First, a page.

A signature of the Seasalter Company was their almost invisible use of people in positions of authority. Unlike the stories (and myths) surrounding other smuggling organisations, the Seasalter Company has no legend to hand down, no stories, no accounts of dealings, nor conflicts with local militia, dragoons or revenue men.
Much of what we know about the organisation comes from piecing together information concerning the purchase of marshland, copses and other woodland. We have details of fine properties bought by people who never lived in the area or who stayed for a short while before moving on to great success.
With little primary information and sources, we might conclude that no such organisation actually existed but look at the patterns, how they are repeated, and what emerges is a network that learned how to keep secrets.
One such secret was the intelligence network that the Fraternity built up using the Customs and Excise services.
Controlling the shoreline.
The Company first started gaining control of the shoreline through the appointment of riding officers, coastwaiters, and local clergy. Here is a brief timeline of how key preventive services appointments were controlled by the Seasalter Company:
1782 John Knocker from Dover is appointed Customswaiter and Searcher at Whitstable. Salary: £25 per annum plus £15 to maintain a horse.
1785 Richard Baldock appointed Riding Officer and Coastwaiter at Herne Bay.
1789 Thomas King appointed Tide Surveyor at Whitstable. After two years, he returns to Dover, sets up as a builder and is appointed deputy registrar of births, deaths and marriages.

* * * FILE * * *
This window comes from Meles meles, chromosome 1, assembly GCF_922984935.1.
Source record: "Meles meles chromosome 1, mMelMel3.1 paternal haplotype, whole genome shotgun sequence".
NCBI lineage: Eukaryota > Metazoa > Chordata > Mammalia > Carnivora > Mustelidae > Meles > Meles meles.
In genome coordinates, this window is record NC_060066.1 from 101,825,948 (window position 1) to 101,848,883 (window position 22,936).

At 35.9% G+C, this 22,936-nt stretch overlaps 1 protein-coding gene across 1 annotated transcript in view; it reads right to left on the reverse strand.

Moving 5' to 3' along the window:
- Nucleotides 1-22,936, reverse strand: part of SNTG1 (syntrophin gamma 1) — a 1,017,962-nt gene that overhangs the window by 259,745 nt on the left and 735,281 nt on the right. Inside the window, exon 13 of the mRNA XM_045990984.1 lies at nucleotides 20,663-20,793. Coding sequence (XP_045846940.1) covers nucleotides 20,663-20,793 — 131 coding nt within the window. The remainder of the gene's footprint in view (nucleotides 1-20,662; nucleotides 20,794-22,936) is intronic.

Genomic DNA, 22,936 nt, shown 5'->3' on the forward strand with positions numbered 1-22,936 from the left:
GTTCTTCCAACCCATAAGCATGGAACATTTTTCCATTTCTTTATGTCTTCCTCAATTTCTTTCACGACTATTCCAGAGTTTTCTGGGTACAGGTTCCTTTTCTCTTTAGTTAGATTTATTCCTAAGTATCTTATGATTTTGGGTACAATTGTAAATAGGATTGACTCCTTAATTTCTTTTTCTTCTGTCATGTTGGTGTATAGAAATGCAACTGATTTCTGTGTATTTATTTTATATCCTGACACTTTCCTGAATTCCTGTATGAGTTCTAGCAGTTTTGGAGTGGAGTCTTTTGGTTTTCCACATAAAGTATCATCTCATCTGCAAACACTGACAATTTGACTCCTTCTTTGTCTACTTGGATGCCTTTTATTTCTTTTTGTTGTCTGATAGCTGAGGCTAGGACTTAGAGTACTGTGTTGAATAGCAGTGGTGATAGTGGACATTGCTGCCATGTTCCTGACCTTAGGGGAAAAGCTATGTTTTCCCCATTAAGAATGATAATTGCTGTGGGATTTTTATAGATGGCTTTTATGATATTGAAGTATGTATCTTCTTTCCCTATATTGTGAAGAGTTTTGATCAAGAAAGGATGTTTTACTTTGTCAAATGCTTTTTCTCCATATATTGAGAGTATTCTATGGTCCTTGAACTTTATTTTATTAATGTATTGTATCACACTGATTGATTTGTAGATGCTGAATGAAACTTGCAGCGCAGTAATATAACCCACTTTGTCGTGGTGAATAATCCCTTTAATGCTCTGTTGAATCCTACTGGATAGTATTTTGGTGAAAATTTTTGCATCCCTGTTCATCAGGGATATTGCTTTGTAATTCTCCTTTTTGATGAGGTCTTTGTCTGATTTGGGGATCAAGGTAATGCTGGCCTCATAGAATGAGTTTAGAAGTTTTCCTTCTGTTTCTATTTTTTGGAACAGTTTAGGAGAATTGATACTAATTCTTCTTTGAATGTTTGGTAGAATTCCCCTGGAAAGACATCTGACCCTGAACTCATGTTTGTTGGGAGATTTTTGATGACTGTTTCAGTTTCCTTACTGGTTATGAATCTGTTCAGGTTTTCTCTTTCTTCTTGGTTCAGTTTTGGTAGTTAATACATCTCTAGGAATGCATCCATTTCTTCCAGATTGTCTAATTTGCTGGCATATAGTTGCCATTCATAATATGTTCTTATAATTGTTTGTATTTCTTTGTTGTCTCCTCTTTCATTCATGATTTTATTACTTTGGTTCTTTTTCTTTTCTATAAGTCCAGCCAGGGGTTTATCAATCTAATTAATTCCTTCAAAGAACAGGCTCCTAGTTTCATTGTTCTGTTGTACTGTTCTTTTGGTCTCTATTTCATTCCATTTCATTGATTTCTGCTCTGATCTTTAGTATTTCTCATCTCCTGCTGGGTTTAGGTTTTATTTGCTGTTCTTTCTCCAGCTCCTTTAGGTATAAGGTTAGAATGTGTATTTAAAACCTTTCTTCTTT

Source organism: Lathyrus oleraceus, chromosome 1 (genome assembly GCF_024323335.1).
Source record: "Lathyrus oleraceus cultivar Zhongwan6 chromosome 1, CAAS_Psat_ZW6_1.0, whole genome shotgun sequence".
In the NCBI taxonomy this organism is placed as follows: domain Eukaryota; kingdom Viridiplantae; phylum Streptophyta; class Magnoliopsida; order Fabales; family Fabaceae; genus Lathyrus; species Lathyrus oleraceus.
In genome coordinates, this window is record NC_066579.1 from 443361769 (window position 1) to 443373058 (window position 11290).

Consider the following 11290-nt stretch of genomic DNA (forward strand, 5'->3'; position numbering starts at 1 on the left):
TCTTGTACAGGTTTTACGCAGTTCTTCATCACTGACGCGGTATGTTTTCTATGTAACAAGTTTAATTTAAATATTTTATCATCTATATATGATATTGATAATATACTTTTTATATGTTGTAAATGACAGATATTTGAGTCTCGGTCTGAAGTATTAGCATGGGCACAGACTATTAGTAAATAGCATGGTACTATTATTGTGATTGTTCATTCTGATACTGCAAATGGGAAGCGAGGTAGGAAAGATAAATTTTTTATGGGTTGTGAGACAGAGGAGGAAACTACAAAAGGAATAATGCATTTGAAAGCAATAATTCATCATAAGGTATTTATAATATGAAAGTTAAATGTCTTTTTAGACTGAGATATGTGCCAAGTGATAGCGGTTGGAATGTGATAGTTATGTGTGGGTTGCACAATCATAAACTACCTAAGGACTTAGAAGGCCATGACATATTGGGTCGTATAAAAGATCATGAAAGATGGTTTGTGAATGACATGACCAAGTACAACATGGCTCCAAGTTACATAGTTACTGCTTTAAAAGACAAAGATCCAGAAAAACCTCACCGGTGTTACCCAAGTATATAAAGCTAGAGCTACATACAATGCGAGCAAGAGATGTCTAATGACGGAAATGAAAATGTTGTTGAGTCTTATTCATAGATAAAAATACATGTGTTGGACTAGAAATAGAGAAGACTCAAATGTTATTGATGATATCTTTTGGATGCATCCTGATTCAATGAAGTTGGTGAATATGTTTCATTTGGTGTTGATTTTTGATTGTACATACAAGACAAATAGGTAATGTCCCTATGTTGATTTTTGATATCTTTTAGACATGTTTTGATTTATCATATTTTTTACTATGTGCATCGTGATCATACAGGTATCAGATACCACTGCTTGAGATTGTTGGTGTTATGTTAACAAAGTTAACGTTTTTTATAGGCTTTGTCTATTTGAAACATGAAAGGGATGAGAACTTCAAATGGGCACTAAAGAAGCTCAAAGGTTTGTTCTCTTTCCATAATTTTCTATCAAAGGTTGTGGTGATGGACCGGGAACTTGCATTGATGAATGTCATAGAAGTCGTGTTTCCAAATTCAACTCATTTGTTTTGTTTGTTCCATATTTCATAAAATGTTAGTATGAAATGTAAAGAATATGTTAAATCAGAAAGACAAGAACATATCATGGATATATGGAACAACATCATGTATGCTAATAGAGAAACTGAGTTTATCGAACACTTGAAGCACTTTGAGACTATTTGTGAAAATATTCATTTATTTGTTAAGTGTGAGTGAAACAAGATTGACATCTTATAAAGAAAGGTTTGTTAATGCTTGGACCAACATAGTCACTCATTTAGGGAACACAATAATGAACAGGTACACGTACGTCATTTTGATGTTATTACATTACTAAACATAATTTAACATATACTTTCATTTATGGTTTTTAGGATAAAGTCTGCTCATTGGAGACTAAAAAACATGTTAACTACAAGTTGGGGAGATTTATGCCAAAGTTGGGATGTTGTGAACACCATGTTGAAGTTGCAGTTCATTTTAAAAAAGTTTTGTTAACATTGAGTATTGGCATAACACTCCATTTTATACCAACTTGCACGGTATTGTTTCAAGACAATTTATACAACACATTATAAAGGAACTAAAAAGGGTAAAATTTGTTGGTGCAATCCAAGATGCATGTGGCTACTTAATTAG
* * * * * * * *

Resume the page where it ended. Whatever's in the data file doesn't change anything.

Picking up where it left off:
1791 Edward Knocker becomes Tide Surveyor at Whitstable. He retires to Dover as an Attorney at Law and lives in an impressive property on Castle Hill. Also appointed Town Clerk of Dover. Edward handles the legal transactions on behalf of the Seasalter Company.
???? John King appointed to Seasalter (Whitstable) as Tide Surveyor(?) and then retires to Dover as ‘a gentleman’.
1794 Jonas King appointed Coastwaiter at Whitstable and Riding Officer to the area. His salary is £25 per year with an allowance of £15 for maintaining a horse.
1799 Richard Hobday Baldock (son of William Baldock) appointed Coastwaiter at Herne in the port of Faversham. Salary £60 per year.
1800 Richard Hobday Baldock given the additional appointment of Riding Officer to ‘ride Herne, Whitstable and Reculver. Here we see how the Baldocks assume control of a large territory of the coastline. There are some reports describing the tensions that Richard would have had to deal with concerning other smugglers in the area.